Meg Onli, Assistant Curator, Institute of Contemporary Art Philadelphia, presented a public program at Atlanta Contemporary as part of Art & Dialogue: Atlanta on Thursday, March 30, 2017.
Meg Onli is a curator and writer whose work attends to the intricacies of race and the production of space. Since joining the Institute of Contemporary Art as an Assistant Curator she has worked on the exhibition The Freedom Principle: Experiments in Art and Music, 1965 to Now and is currently organizing a group exhibition entitled Speech/Acts, which assembles a group of artists who are working with Black poetics. Prior to joining Institute of Contemporary Art she was the Program Coordinator at the Graham Foundation for Advanced Studies in the Fine Arts. While at the Graham Foundation she worked on the exhibitions Architecture of Independence: African Modernism and Barbara Kasten: Stages. In 2010 she created the website Black Visual Archive for which she was awarded a 2012 Creative Capital/Warhol Foundation Arts Writers Grant. In 2014 she was the recipient of a research grant from the Graham Foundation for the collaborative project Remaking the Black Metropolis: Contemporary Art, Urbanity, and Blackness in America with curator Jamilee Polson Lacy. Onli holds a Master’s degree in art history from the Courtauld Institute of Art. Her writing has appeared in Art21, Daily Serving, and Art Papers.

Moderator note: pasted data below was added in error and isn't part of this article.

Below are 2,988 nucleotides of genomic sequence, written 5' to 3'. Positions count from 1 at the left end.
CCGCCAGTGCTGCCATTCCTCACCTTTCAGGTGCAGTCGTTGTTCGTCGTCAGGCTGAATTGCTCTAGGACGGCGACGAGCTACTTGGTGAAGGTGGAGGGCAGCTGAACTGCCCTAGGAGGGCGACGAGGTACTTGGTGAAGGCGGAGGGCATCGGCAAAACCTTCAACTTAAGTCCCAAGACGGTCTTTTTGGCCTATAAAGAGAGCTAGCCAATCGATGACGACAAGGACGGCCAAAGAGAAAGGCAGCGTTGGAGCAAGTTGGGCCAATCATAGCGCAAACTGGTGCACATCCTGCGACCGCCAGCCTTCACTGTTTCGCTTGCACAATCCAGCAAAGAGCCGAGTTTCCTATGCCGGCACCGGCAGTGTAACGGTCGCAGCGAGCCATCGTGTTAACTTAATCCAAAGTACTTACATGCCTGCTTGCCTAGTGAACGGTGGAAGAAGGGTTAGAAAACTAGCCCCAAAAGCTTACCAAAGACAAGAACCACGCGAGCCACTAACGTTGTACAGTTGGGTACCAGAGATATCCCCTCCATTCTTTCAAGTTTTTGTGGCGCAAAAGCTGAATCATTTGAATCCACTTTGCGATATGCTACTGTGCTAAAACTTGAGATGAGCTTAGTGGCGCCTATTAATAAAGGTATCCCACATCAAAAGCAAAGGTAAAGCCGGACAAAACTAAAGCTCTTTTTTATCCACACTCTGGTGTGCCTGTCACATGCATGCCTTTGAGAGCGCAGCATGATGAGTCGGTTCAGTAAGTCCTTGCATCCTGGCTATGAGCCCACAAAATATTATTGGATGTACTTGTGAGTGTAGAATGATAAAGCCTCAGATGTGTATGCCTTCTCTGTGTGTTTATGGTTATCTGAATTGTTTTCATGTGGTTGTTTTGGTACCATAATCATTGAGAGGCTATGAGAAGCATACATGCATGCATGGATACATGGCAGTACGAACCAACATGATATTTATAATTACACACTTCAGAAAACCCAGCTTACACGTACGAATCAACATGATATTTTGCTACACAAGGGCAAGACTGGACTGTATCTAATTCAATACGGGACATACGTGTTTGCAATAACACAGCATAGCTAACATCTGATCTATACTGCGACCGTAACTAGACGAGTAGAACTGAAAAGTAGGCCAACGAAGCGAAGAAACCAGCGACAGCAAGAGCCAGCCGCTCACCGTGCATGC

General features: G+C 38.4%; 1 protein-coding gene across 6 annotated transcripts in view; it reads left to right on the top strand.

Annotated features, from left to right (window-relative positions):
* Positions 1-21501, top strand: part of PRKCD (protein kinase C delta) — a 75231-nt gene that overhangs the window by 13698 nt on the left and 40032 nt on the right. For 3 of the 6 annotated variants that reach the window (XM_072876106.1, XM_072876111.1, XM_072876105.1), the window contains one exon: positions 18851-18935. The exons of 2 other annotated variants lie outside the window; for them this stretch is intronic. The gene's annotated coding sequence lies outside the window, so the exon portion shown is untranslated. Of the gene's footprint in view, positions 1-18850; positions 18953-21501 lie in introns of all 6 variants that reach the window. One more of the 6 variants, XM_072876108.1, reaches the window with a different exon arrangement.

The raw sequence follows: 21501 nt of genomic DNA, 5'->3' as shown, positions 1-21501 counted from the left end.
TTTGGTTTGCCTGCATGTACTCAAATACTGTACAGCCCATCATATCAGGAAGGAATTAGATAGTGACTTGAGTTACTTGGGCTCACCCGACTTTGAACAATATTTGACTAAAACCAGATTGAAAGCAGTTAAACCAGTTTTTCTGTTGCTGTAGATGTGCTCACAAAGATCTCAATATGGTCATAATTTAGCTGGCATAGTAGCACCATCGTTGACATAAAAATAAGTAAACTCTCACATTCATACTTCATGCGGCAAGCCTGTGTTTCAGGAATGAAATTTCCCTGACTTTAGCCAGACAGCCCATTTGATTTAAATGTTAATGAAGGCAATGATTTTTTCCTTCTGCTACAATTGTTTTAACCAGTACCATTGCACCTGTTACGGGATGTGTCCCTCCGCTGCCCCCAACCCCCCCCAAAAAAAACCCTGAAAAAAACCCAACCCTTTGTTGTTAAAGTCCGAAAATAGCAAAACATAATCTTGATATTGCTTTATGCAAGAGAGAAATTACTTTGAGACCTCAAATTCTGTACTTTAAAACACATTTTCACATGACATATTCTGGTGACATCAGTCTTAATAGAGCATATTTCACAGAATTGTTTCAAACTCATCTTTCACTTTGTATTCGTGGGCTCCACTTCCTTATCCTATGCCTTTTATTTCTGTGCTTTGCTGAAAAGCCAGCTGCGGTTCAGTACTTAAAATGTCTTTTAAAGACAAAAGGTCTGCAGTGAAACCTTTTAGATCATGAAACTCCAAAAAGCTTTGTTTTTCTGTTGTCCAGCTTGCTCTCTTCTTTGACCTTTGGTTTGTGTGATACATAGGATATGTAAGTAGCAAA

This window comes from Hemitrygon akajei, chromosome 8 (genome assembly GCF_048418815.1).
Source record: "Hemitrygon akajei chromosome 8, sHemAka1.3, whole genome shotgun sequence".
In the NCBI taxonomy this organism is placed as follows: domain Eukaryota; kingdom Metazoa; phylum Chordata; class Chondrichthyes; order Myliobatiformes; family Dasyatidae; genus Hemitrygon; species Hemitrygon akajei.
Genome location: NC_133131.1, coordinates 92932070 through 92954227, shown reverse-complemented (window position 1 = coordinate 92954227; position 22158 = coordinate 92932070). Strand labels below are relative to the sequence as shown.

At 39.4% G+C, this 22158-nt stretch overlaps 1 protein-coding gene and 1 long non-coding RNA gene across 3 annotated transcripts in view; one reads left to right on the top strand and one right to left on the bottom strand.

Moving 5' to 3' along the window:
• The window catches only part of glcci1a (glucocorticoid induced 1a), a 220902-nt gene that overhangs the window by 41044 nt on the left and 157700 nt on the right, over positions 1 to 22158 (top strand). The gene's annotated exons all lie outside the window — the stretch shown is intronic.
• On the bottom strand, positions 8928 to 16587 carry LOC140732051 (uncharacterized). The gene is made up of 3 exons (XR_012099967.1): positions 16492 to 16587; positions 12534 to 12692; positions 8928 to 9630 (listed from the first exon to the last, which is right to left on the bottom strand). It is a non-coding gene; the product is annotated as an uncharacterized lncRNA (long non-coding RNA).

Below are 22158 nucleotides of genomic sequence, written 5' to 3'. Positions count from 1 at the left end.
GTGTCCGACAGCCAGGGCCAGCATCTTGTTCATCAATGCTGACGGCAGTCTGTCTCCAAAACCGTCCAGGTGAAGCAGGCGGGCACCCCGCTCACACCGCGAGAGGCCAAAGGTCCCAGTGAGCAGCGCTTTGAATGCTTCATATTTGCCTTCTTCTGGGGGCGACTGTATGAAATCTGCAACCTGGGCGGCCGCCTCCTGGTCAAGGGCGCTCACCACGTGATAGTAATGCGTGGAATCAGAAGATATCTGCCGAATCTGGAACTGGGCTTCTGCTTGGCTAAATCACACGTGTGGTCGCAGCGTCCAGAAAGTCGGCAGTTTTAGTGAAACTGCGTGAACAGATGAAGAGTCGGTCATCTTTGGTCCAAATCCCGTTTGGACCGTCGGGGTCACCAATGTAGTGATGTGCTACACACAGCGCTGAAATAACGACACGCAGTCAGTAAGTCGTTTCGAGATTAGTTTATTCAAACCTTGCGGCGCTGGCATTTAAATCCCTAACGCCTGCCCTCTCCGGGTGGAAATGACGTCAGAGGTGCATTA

Founded in 1973 as Nexus, a grassroots artists’ cooperative, Atlanta Contemporary has since become one of the southeast’s leading contemporary art centers. They play a vital role in Atlanta’s cultural landscape by presenting six–10 exhibitions within four seasonal cycles each year, featuring consequential artists from the local, national, and international art scenes. They are one of the few local institutions that commissions new works by artists, paying particular attention to artists of note who have not had a significant exhibition in the Southeast. They organize 50+ diverse educational offerings annually, unrivaled by other local organizations of our size. They are the only local organization to provide on-site subsidized studio space to working artists through their Studio Artist Program, removing cost as a barrier to the creative process. Admission to Atlanta Contemporary is always free.